The dog and I left in the car in search of a walking trail we’d never visited before. Husband was busy with yardwork. The teenage son does activities much more strenuous than a simple walk. Side note…I wish I could burn as many calories as he does. So it was just me and the dog. The dog is always a willing companion.
Our new walking trail was delightful. Part of the trail was surrounded by trees on either side, shutting out the modern world…except the pavement I was walking on. There is something so peaceful, so renewing about being amongst the trees. If you try hard enough you can shut out the buzz of faraway traffic, and concentrate only on the sound of the wind and the song of the birds.
Once we left the wooded area of the trail, I enjoyed looking at the wildflowers. Of course I wouldn’t be completely honest if I didn’t enjoy the people watching. People out enjoying a sunny day. People committed to staying active one way or another. Nicely tanned muscled men running and biking. I’m married, but I can still look, discreetly of course.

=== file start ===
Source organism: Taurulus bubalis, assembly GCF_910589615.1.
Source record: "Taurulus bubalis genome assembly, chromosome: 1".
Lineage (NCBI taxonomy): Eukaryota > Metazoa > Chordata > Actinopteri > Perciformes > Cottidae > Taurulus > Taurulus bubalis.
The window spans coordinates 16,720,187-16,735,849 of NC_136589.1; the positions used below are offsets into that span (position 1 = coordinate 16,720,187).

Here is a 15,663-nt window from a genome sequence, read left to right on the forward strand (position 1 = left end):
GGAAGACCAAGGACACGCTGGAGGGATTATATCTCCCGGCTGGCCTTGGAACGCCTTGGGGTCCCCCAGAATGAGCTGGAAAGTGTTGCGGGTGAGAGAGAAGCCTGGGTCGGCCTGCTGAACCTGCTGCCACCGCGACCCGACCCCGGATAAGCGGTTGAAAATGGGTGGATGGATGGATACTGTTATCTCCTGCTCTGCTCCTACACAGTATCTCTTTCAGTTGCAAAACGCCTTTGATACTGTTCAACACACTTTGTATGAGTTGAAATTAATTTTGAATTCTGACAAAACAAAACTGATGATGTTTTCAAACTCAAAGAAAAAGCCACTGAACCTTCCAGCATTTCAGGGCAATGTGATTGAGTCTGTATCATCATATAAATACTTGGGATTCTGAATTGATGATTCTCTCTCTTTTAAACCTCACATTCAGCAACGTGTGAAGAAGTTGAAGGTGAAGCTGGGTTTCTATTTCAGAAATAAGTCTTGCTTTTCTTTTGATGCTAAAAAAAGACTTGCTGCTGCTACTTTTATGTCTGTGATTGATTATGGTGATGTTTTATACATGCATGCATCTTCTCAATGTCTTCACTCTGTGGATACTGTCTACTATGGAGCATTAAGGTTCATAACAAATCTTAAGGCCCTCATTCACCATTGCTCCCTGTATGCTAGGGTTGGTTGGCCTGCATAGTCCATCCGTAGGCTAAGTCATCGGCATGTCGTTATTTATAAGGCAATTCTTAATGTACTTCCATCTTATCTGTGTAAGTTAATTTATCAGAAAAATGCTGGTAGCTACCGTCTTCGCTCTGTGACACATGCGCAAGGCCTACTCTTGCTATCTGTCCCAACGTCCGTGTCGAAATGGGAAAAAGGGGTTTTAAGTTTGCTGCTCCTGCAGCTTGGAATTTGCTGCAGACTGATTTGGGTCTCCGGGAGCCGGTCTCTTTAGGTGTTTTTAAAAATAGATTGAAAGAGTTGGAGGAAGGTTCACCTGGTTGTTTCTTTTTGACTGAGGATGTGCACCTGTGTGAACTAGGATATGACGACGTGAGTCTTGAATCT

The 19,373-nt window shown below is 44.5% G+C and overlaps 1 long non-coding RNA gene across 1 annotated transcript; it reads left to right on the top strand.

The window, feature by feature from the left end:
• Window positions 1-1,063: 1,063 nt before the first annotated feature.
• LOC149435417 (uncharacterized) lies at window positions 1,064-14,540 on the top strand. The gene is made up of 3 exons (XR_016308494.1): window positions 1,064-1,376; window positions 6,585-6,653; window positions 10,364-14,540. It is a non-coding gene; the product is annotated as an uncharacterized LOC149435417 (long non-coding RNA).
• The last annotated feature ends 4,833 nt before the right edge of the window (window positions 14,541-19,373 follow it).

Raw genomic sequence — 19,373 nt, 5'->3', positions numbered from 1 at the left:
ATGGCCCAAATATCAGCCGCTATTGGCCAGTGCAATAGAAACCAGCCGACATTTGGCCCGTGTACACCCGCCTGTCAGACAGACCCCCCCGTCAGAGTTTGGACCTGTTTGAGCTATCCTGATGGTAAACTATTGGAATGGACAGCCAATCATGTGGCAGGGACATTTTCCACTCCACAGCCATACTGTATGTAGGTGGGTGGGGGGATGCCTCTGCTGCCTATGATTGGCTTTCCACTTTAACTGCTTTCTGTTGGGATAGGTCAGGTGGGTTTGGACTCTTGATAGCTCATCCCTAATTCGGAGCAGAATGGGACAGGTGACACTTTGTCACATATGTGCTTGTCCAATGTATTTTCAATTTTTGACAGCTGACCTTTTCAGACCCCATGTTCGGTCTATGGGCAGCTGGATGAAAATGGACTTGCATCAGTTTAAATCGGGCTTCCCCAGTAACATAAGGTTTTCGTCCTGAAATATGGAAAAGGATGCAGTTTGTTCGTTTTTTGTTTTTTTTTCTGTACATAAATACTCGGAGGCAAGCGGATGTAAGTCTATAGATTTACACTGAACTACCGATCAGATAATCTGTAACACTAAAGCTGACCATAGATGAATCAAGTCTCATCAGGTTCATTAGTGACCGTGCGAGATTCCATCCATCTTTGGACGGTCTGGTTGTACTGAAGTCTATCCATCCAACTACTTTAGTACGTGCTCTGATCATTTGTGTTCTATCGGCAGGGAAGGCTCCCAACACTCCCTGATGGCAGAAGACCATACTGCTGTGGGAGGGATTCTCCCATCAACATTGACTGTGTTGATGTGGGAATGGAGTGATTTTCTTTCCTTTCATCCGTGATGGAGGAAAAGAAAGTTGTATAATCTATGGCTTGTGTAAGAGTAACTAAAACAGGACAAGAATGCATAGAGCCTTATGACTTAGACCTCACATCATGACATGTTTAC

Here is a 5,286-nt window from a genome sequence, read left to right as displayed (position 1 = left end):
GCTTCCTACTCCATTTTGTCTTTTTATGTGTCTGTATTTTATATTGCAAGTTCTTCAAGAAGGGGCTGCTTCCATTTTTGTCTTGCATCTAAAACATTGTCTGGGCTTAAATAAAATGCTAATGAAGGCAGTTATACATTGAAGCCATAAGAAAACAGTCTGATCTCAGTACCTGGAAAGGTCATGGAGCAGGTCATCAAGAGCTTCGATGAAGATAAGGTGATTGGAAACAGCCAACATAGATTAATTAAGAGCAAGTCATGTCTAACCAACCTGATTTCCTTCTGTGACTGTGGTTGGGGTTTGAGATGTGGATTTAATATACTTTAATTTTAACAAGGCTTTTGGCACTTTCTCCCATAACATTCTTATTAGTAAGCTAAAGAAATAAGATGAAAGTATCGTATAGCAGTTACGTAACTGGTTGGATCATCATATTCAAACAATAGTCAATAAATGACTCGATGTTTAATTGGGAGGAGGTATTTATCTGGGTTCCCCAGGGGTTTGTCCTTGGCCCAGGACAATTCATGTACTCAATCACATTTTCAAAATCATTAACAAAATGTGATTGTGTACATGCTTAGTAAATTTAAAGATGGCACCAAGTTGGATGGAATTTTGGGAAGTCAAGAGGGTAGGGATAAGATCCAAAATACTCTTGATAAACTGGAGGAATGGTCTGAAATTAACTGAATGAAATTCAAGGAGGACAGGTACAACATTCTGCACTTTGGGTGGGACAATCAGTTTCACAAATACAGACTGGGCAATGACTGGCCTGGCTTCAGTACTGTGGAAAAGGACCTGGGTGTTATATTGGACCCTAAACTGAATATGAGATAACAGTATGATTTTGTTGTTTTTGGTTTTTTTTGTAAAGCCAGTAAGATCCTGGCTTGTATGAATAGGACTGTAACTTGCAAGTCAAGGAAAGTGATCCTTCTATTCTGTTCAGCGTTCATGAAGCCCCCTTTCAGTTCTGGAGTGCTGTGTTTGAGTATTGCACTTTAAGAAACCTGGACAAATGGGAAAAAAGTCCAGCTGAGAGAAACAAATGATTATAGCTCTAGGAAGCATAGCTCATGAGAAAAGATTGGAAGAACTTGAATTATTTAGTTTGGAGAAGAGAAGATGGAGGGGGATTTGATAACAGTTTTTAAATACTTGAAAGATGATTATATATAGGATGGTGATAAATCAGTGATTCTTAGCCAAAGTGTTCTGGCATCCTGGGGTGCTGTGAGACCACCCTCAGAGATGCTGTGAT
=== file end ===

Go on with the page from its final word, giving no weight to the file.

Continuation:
The dog and I came home, tired in a good way.
Today’s daily prompt is disastrous. Whatever could I talk about? I live in the Midwest United States. One could talk about disastrous weather conditions that can occur here…summer can bring tornadoes, and winter can bring ice, snow and bitter cold.
Disastrous can mean other things…pressing the snooze button one too many times makes for a great start to the day. Happy Wednesday everyone!
Son, I wonder have we provided you the right soil in which to thrive?
Will you form deep roots, grow solid like an oak to protect you against the storm?
You are the tallest tree in our little forest, they say you grow like a weed.